This is not the first time the topic of death has been dealt with in our home. Two years ago a family member died very unexpectedly and through tears we had to explain to the three year old firefighter that someone he adored had died. I can tell you that no amount of professional experience prepares you for that moment. I called a former colleague at 7:30 in the morning sobbing and had her walk me through what I needed to do because when its your own family, everything you know gets lost in the sadness.
In January our dog was euthanized after we received a diagnosis of un-treatable bladder cancer and the firefighter was heartbroken.
So I felt prepared for the death of our fish even though it was sad because he’s been a constant fixture in our lives for the last three years and quite frankly the least demanding (and least expensive) of all our family members. Just $8 in fish food a year and a quick tank swish when murky water appeared.
The firefighter seemed non-nonplussed when we explained that Trissy was neither sleeping nor playing hide-and-seek with Larry. He was dead. He was old, in fish years, and his body stopped working. And no, if we brought him to the river, he wouldn’t just swim away with the other fishes. In our non-denominational, non-religious household there is no heaven or ‘better place’. And in spite of my ‘age-appropriate honesty is the best policy’ when it comes to death we’ve avoided talk of cremation so in the firefighter’s mind Trissy needed to return to the earth from which he came.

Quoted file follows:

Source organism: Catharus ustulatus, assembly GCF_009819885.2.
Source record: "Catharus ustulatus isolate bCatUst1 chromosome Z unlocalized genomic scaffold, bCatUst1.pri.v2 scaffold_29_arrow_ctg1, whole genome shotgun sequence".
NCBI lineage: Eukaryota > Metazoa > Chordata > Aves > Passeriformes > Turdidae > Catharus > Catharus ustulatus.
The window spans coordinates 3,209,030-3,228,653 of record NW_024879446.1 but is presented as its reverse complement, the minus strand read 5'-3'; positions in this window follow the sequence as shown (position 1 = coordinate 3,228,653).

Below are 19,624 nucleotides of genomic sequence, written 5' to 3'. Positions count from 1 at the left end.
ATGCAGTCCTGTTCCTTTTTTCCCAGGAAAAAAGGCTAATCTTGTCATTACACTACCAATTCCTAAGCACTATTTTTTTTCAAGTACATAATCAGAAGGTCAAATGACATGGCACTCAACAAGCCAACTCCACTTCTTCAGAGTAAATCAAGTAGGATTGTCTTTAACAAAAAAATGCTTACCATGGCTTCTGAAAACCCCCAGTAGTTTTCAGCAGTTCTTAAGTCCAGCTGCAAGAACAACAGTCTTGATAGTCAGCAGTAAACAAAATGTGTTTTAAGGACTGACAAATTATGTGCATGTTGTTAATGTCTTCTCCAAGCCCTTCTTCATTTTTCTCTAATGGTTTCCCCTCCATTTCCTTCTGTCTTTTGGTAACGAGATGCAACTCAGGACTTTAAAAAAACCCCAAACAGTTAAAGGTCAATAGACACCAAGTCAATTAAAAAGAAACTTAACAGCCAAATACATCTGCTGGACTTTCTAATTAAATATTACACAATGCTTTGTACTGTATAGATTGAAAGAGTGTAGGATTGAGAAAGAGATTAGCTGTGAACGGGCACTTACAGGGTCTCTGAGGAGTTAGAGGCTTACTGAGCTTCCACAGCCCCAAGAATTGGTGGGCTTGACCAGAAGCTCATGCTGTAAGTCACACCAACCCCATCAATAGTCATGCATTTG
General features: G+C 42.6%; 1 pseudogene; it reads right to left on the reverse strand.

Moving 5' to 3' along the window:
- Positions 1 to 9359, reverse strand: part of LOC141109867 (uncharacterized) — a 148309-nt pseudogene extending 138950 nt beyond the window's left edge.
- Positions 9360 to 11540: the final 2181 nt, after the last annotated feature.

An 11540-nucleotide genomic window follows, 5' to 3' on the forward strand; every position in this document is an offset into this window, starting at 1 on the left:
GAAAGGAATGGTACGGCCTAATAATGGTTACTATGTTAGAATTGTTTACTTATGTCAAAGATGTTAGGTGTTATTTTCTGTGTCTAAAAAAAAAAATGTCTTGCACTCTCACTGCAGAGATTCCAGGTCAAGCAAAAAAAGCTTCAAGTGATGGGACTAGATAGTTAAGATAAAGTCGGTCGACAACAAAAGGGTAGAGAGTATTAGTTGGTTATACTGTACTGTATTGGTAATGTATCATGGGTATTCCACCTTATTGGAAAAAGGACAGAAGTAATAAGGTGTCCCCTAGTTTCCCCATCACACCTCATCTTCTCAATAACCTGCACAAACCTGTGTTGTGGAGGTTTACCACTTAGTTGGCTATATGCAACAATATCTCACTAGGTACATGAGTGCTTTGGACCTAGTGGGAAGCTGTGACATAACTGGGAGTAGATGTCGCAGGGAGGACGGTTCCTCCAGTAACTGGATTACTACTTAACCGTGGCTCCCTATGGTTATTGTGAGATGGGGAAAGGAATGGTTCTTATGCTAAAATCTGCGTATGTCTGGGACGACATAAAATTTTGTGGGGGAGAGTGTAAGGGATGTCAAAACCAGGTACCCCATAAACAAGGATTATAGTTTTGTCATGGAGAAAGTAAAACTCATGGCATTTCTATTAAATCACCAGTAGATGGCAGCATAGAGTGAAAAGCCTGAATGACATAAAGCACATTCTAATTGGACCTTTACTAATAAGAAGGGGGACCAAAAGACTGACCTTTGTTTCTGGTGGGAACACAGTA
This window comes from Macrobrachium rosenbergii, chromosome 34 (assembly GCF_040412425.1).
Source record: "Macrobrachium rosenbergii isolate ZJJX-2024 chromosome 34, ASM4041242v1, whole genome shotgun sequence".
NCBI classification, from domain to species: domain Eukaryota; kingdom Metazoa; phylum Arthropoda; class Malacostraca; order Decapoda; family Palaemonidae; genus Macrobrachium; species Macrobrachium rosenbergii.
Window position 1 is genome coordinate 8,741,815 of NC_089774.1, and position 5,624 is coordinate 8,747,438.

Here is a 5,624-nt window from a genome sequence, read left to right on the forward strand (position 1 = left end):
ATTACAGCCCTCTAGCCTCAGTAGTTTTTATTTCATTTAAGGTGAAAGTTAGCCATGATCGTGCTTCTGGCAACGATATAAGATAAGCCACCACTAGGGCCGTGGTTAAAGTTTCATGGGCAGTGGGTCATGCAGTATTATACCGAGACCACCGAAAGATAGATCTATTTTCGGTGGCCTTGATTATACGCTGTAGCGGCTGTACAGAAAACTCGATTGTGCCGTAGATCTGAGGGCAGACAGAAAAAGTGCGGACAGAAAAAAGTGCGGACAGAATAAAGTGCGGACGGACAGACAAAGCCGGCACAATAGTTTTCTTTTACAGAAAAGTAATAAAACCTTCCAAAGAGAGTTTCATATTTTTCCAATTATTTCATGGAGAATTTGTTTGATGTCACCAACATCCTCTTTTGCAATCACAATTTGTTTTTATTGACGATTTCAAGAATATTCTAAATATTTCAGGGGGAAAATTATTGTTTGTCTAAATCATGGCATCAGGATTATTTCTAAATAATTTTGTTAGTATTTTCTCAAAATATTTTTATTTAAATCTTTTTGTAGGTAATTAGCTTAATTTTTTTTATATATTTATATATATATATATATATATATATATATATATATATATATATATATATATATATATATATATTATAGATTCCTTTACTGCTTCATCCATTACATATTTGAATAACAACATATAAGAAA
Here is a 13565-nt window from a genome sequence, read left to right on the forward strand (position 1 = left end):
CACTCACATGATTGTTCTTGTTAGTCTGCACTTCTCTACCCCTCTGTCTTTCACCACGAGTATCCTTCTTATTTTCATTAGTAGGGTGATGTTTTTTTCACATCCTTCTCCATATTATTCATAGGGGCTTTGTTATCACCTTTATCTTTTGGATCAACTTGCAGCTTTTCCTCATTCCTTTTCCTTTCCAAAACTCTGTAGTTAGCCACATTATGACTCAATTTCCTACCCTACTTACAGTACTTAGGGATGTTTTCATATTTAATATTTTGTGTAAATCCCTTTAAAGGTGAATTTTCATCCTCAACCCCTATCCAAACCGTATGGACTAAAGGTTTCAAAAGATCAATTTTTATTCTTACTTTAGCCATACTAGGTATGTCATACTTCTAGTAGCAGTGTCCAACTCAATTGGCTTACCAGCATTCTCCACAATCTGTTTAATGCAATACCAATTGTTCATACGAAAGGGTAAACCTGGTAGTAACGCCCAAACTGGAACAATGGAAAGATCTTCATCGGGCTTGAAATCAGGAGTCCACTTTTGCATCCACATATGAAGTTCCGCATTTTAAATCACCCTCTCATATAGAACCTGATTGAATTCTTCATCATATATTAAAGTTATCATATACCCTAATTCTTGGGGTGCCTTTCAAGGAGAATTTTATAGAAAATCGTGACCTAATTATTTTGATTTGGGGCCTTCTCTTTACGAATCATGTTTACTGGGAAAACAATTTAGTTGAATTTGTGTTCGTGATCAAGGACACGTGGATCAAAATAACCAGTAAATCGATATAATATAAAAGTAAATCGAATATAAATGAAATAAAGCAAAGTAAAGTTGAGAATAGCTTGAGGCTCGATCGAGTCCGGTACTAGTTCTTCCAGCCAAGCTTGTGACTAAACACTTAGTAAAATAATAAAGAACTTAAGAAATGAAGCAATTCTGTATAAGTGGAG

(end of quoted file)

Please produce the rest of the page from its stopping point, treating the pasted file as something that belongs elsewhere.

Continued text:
Of course all this happened as I was standing in the driveway, one foot in my best friends car, ready to hit the town with my girlfriends. But there were no tears and only a matter-of-fact “okay he died” and so I headed out and we left Trissy in his tank for visitation purposes.
The next morning we reminded the firefighter that we needed to say goodbye to Trissy and the mask of acceptance fell away. We let him make the decisions, through his tears. He wanted Trissy buried in something, not just in the ground, so he decorated an envelope with rainbows and bright colours. He wanted him buried under the tree in the backyard and wanted a rock on top so he could remember where he was.